Likewise, we find no evidence that Cavett assumed the duty to maintain and repair the sidewalk because its store manager shoveled and salted the sidewalk in the winter and cleared debris from the sidewalk each day. Shoveling and salting a sidewalk in the winter does not impose a duty to maintain and repair that sidewalk. (See Chisolm v. Stephens (1977), 47 Ill. App. 3d 999, 1008-09, 365 N.E.2d 80, 87.) Similarly, merely sweeping debris from a public sidewalk does not impose a legal duty to maintain and repair the sidewalk. (Schuman, 102 Ill. App. 3d at 534-35, 430 N.E.2d at 147.) Accordingly, we find that the pleadings, depositions, admissions on file, and affidavits presented no genuine issues of material fact, and that the trial court correctly held that Cavett owed no duty to plaintiff. Hence, the trial court properly granted defendant Cavett's motion for summary judgment.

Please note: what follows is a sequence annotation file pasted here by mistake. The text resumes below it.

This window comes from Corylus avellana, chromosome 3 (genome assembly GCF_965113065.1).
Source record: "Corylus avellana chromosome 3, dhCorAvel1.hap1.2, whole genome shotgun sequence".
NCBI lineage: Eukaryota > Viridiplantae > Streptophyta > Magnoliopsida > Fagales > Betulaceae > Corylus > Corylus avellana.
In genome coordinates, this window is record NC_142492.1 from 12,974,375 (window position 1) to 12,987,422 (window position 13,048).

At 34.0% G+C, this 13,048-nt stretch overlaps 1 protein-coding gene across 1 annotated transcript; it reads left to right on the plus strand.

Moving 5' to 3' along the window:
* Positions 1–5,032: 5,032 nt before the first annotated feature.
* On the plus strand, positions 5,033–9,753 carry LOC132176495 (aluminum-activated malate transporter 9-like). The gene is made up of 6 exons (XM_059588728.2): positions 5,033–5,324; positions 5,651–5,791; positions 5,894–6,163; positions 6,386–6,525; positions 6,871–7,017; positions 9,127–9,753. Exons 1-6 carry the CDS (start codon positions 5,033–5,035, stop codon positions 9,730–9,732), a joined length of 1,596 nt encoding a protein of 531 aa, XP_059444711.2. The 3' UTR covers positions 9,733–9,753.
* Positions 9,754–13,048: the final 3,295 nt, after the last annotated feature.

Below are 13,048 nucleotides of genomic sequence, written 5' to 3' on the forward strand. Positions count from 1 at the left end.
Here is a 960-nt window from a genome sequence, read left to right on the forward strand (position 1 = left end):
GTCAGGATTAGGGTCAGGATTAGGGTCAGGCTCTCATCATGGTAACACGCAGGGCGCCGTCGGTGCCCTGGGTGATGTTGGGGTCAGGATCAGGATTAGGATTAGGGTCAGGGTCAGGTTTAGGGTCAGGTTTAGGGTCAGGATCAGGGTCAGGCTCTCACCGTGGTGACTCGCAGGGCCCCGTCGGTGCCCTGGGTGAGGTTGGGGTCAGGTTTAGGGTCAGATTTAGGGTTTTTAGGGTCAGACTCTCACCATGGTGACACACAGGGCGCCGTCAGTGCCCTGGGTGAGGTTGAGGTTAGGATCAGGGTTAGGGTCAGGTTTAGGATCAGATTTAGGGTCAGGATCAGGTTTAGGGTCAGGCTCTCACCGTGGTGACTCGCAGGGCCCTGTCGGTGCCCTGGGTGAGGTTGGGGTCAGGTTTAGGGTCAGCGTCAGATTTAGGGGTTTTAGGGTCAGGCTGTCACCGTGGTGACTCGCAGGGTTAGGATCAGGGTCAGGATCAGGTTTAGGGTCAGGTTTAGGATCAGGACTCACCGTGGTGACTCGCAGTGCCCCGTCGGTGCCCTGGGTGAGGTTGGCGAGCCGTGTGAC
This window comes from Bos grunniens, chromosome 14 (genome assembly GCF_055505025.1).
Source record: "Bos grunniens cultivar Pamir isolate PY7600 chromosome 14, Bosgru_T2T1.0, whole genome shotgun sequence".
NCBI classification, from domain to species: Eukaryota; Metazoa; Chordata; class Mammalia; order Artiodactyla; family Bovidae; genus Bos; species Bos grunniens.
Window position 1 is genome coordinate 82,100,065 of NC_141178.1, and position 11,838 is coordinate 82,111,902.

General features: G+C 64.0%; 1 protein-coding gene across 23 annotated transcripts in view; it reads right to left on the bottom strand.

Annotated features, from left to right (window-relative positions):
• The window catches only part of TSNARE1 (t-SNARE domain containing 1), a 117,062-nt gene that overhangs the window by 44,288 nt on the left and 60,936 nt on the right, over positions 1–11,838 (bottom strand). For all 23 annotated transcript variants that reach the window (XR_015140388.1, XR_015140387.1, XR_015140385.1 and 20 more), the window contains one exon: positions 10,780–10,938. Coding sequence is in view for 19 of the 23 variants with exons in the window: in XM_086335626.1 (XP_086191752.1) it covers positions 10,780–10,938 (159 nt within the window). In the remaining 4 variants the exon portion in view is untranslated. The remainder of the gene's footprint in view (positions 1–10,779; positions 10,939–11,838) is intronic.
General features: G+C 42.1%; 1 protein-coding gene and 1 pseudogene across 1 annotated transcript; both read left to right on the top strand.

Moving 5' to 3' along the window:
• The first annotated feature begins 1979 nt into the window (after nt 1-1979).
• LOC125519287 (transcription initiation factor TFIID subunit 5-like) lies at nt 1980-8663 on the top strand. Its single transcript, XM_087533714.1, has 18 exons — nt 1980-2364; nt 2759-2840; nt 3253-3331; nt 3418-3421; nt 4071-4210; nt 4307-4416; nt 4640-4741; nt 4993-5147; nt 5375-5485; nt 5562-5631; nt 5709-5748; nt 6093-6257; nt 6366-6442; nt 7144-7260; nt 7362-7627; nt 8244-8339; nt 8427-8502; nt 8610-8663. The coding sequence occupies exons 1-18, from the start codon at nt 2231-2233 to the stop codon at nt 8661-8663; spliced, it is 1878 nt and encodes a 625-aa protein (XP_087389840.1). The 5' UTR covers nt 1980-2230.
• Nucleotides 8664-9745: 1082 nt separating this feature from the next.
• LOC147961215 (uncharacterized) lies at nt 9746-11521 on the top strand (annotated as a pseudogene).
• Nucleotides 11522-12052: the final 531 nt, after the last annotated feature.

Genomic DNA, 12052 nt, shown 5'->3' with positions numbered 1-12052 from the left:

Plaintiff also contends that an issue of material fact remained concerning whether defendants Elmore and Martin controlled and/or appropriated the sidewalk for their own use. Plaintiff alleged that Elmore and Martin owed her a duty of care for the following reasons: the sidewalk was installed at the same time that the shopping plaza was built; there was a sign on the Cavett building which restricted parking to 30 minutes; defendants installed parking bumpers in the parking area adjacent to the sidewalk; the sidewalk was not similar to the sidewalk across the alley from it; and Elmore's statement in her deposition that she would repair the sidewalk whether it was her obligation or not. Conversely, Elmore and Martin argue that summary judgment was properly granted in their favor because they did not appropriate the sidewalk for their own use, nor did they control the sidewalk.